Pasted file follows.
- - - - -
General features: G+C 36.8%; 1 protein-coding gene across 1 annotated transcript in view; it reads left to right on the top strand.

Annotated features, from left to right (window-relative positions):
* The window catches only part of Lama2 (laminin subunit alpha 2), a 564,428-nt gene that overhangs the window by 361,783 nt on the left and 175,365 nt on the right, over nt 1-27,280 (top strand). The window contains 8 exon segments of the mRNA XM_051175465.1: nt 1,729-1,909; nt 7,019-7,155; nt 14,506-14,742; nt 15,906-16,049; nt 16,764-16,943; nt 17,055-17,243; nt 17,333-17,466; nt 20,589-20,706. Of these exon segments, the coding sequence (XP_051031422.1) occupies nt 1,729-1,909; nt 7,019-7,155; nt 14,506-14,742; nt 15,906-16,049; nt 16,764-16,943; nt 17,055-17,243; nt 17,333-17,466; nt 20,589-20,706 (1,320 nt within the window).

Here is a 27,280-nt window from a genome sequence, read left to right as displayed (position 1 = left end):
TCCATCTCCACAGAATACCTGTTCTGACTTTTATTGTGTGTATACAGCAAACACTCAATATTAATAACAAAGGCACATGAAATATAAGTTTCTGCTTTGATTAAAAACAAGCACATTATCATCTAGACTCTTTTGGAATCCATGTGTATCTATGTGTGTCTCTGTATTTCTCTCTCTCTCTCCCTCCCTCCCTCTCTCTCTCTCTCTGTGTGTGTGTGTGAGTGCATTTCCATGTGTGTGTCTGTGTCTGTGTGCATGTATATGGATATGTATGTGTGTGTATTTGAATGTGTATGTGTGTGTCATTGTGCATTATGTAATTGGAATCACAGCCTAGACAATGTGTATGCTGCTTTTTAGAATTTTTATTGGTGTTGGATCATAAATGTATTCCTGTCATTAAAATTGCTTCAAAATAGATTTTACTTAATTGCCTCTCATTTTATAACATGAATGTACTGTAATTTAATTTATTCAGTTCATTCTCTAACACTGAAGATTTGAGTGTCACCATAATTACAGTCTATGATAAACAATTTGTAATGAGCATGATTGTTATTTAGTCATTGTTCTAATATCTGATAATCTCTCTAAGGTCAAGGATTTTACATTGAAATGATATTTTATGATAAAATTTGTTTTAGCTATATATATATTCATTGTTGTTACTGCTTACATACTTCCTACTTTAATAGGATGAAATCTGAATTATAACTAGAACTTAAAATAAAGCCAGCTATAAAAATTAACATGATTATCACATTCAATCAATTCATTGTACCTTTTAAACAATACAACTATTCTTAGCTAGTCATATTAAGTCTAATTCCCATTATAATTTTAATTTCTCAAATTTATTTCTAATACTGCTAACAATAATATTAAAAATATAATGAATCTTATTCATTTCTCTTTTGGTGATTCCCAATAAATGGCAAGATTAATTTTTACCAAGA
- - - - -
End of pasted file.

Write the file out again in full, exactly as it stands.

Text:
General features: G+C 36.8%; 1 protein-coding gene across 1 annotated transcript in view; it reads left to right on the top strand.

Annotated features, from left to right (window-relative positions):
* The window catches only part of Lama2 (laminin subunit alpha 2), a 564,428-nt gene that overhangs the window by 361,783 nt on the left and 175,365 nt on the right, over nt 1-27,280 (top strand). The window contains 8 exon segments of the mRNA XM_051175465.1: nt 1,729-1,909; nt 7,019-7,155; nt 14,506-14,742; nt 15,906-16,049; nt 16,764-16,943; nt 17,055-17,243; nt 17,333-17,466; nt 20,589-20,706. Of these exon segments, the coding sequence (XP_051031422.1) occupies nt 1,729-1,909; nt 7,019-7,155; nt 14,506-14,742; nt 15,906-16,049; nt 16,764-16,943; nt 17,055-17,243; nt 17,333-17,466; nt 20,589-20,706 (1,320 nt within the window).

Here is a 27,280-nt window from a genome sequence, read left to right as displayed (position 1 = left end):
TCCATCTCCACAGAATACCTGTTCTGACTTTTATTGTGTGTATACAGCAAACACTCAATATTAATAACAAAGGCACATGAAATATAAGTTTCTGCTTTGATTAAAAACAAGCACATTATCATCTAGACTCTTTTGGAATCCATGTGTATCTATGTGTGTCTCTGTATTTCTCTCTCTCTCTCCCTCCCTCCCTCTCTCTCTCTCTCTGTGTGTGTGTGTGAGTGCATTTCCATGTGTGTGTCTGTGTCTGTGTGCATGTATATGGATATGTATGTGTGTGTATTTGAATGTGTATGTGTGTGTCATTGTGCATTATGTAATTGGAATCACAGCCTAGACAATGTGTATGCTGCTTTTTAGAATTTTTATTGGTGTTGGATCATAAATGTATTCCTGTCATTAAAATTGCTTCAAAATAGATTTTACTTAATTGCCTCTCATTTTATAACATGAATGTACTGTAATTTAATTTATTCAGTTCATTCTCTAACACTGAAGATTTGAGTGTCACCATAATTACAGTCTATGATAAACAATTTGTAATGAGCATGATTGTTATTTAGTCATTGTTCTAATATCTGATAATCTCTCTAAGGTCAAGGATTTTACATTGAAATGATATTTTATGATAAAATTTGTTTTAGCTATATATATATTCATTGTTGTTACTGCTTACATACTTCCTACTTTAATAGGATGAAATCTGAATTATAACTAGAACTTAAAATAAAGCCAGCTATAAAAATTAACATGATTATCACATTCAATCAATTCATTGTACCTTTTAAACAATACAACTATTCTTAGCTAGTCATATTAAGTCTAATTCCCATTATAATTTTAATTTCTCAAATTTATTTCTAATACTGCTAACAATAATATTAAAAATATAATGAATCTTATTCATTTCTCTTTTGGTGATTCCCAATAAATGGCAAGATTAATTTTTACCAAGA